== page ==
Bit's Byt's Hz Calculation Question

Hy,
My question is eigendlich simple but I'm unsure of the result.

Data sheet page 3: http://www.seeedstudio.com/document/pdf/WS2812B%20Datasheet.pdf

There are 400KBit / s indicated, right?

We are looking for the maximum number of LEDs at 5KHz writing speed.

Background:
I want to write a 3D image with a rotating display from LED's.
The display rotates at 3000 RPM = 50Hz
It should show 100 levels.
Thus 50Hz * 100 = 5000Hz = 5KHz, right?.

Now I would like to know how many LED's I can with an Arduino maximum control to get out whether these LED's überhaubt suitable.

According to my calculation, there are 80 LEDs. I am afraid but errors in the conversion!

In the worst case per layer all LEDs will be given new values. That is, Which is addressed with the 400 KBit / s 80 participants one after the other, right?

The datarate should be 400 KHz or 800 KHz (FastLed,h library).
Each WS2812B needs 24 bits of data.
Thus at 800 KHz/24 bits/LED, you can send 33,333 LEDs worth of data in one second.
If you want to update at a 50 Hz rate, then you get 1/50 of that, so 666 LEDs.
100 Levels = 6 LEDs per level. If 400K, then just 3.
“The display rotates at 3000 RPM = 50Hz” 3000 rev/minute * 1 minute/60 seconds = 50 revs/sec, or 50 Hz. Ok.

There’s another RGB LED that Adafruit is carrying that use SPI-like signal instead, so clock & data, I think you can send data at 8 MHz speed, 10 times faster. 60 LEDs/level could be obtained.

The idea behind a rotating display is persistence of vision tho, why do you need more than 1 LED per level?

I want to write a 3D image with a rotating display from LED's.

So the LEDs are rotating is that correct?

It should show 100 levels.

You have lost me there, levels of what?

Thus 50Hz * 100 = 5000Hz = 5KHz, right?.

No.

The data rate is 800KHz not 400KHz, look at the timing signal definitions in the following pages.

Each LED takes 24 data bits to set its brightness with a 50uS reset gap. So ignore the gap for a moment you can refresh one LED 33,333 times a second. If you want to refresh the LEDs at a 5KHz rate then you can do this for only 6 LEDs.

But there is a bigger problem if the LEDs are spinning. No matter what rate you can or can not get new data into the LEDs they are driven by a low frequency PWM signal. From the Adafruit page Overview | Adafruit DotStar LEDs | Adafruit Learning System The WS2812 has:-

400 Hz refresh/PWM rate not suitable for persistence-of-vision effects.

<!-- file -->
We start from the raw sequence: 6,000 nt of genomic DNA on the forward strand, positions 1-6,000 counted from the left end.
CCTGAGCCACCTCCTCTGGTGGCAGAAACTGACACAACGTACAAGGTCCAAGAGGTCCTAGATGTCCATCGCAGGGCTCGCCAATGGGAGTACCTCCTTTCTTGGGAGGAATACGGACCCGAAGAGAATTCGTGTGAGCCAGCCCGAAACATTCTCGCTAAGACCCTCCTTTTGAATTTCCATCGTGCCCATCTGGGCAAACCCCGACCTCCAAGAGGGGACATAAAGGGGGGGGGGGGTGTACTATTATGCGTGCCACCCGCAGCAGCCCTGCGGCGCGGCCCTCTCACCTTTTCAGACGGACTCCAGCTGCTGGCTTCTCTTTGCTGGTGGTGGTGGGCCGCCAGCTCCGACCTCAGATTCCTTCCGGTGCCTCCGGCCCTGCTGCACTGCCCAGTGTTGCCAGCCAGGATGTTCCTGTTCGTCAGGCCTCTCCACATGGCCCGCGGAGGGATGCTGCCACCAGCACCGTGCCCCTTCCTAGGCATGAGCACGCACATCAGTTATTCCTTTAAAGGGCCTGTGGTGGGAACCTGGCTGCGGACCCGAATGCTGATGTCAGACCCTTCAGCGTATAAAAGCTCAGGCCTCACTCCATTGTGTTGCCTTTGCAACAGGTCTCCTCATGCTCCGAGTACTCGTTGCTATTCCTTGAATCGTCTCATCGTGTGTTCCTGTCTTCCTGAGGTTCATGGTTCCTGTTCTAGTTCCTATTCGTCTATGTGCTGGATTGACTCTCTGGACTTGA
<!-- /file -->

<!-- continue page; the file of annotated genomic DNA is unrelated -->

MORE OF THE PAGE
That means no matter how fast you push the data in it takes 2.5mS for it to flash once giving you a brightness level.

Simply put that LED is not suitable for your project.

Yes the LED's turn.

Hmm how do I explain best what I want to build.

Ok this video demonstrates the composition of a layer:

125 Layers A bit displaced to one another write a 3d picture in the air and each layer has a μC.

I have mistakenly referred to the angle as the layer,

365 ° = 100 steps, not Layer!

I hope so the projects became more understandable.

"You can refresh one LED 33,333 times a second. If you want to refresh the LEDs at a 5KHz rate then you can do this for only 6 LEDs."

I do not understand that? If I can update 1 led with only 33 Hz why dan 6 LED's with 5000Hz? That would have to be less?

The PWM function of the LEDs I have in the context did not overhaubt not mind. Of course you are right that the abselut does not go.

Arduino has no μC with 240 IO pins ... Normal RGB LED's directly at the io's would go synonymous yes but there is not nearly enough io's for. Ideas how to implement this? Finally, it is 10000 RGB
LED's to be controlled.

http://www.ebay.de/itm/3528-SMD-SMT-LED-Red-Green-Blue-Yellow-White-7Colours-Licht-Diodes-Emitting-A3-/332110931039?var=&hash=item4d535aa45f:m:mUSoLdLXR9_2ZQQcK3aHGIw

Layout with 3 atmega2560 Arduino per layer during 3 x 68 io's + 2 pins RS232. At 147 layers, this is 9996 LEDs.

If 4 \$ / μC * 147 Layer * 3 = 1764 \$
That must go cheaper! but how?
Somebody's idea???

LED 33,333 times a second.

This is not 33.333 times a second. In English the coma separates thousands the decimal point is a full stop.

did not overhaubt not mind. O

What?

The rest of the post was nearly as incomprehensible. Please use the link icon for links then they can be simply clocked. Copy and paste over several lines is very tricky on a tablet.

Finally, it is 10000 RGB
LED's to be controlled.

So that is 30000 LEDs what sort of budget do you have. I think you need to be more realistic with your plans.

This is not 33.333 times a second. In English the coma separates thousands the decimal point is a full stop.

Oh OK. Yes I am Germen people. , is . and . is ,
Yet is clearly, sorry!

did not overhaubt not mind. O

There has been a typo in the translator. it should be called:
About the PWM function I have still not minded, that can not work so.

Here again the links to click:

Ok this video demonstrates the composition of a layer:

Yes I have seen it, I am still not clear what a layer is. Is it an individual LED?

Here is a link to a video of my hand driven version Magic Wand on the Raspberry Pi on Vimeo and the hardware write up is here Magic Wand

So if you want 100 RGB LEDs you need 300 outputs. There is no processor that will give you 300 outputs and even if there were you would not be able to drive an LED off each one. The best you can do is to use a port expander like the MCP23S17 or MCP23017. Each one gives you 16 outputs so you will need to attach 19 to what ever processor you use.

This is going to be an expensive project what every way you look at it.